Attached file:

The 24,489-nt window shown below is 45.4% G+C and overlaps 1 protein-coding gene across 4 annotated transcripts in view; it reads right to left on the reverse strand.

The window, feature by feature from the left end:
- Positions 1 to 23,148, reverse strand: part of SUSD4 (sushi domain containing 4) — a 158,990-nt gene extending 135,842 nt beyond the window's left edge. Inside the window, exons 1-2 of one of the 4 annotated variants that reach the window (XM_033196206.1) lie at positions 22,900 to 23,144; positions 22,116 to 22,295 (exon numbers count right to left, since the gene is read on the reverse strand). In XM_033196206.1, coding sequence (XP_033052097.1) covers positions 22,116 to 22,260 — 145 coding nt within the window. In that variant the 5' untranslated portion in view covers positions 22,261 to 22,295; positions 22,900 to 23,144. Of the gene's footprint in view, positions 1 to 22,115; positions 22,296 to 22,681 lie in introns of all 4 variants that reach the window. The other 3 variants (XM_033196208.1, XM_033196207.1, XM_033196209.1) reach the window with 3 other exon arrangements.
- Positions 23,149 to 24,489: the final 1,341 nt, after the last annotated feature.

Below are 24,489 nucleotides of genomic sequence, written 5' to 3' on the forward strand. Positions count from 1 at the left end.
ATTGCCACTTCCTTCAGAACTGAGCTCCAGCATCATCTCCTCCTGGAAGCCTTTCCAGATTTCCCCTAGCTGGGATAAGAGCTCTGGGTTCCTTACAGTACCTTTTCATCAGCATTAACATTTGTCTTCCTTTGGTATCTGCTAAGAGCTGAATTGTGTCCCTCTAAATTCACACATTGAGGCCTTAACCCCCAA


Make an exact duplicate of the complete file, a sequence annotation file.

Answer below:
The 24,489-nt window shown below is 45.4% G+C and overlaps 1 protein-coding gene across 4 annotated transcripts in view; it reads right to left on the reverse strand.

The window, feature by feature from the left end:
- Positions 1 to 23,148, reverse strand: part of SUSD4 (sushi domain containing 4) — a 158,990-nt gene extending 135,842 nt beyond the window's left edge. Inside the window, exons 1-2 of one of the 4 annotated variants that reach the window (XM_033196206.1) lie at positions 22,900 to 23,144; positions 22,116 to 22,295 (exon numbers count right to left, since the gene is read on the reverse strand). In XM_033196206.1, coding sequence (XP_033052097.1) covers positions 22,116 to 22,260 — 145 coding nt within the window. In that variant the 5' untranslated portion in view covers positions 22,261 to 22,295; positions 22,900 to 23,144. Of the gene's footprint in view, positions 1 to 22,115; positions 22,296 to 22,681 lie in introns of all 4 variants that reach the window. The other 3 variants (XM_033196208.1, XM_033196207.1, XM_033196209.1) reach the window with 3 other exon arrangements.
- Positions 23,149 to 24,489: the final 1,341 nt, after the last annotated feature.

Below are 24,489 nucleotides of genomic sequence, written 5' to 3' on the forward strand. Positions count from 1 at the left end.
ATTGCCACTTCCTTCAGAACTGAGCTCCAGCATCATCTCCTCCTGGAAGCCTTTCCAGATTTCCCCTAGCTGGGATAAGAGCTCTGGGTTCCTTACAGTACCTTTTCATCAGCATTAACATTTGTCTTCCTTTGGTATCTGCTAAGAGCTGAATTGTGTCCCTCTAAATTCACACATTGAGGCCTTAACCCCCAA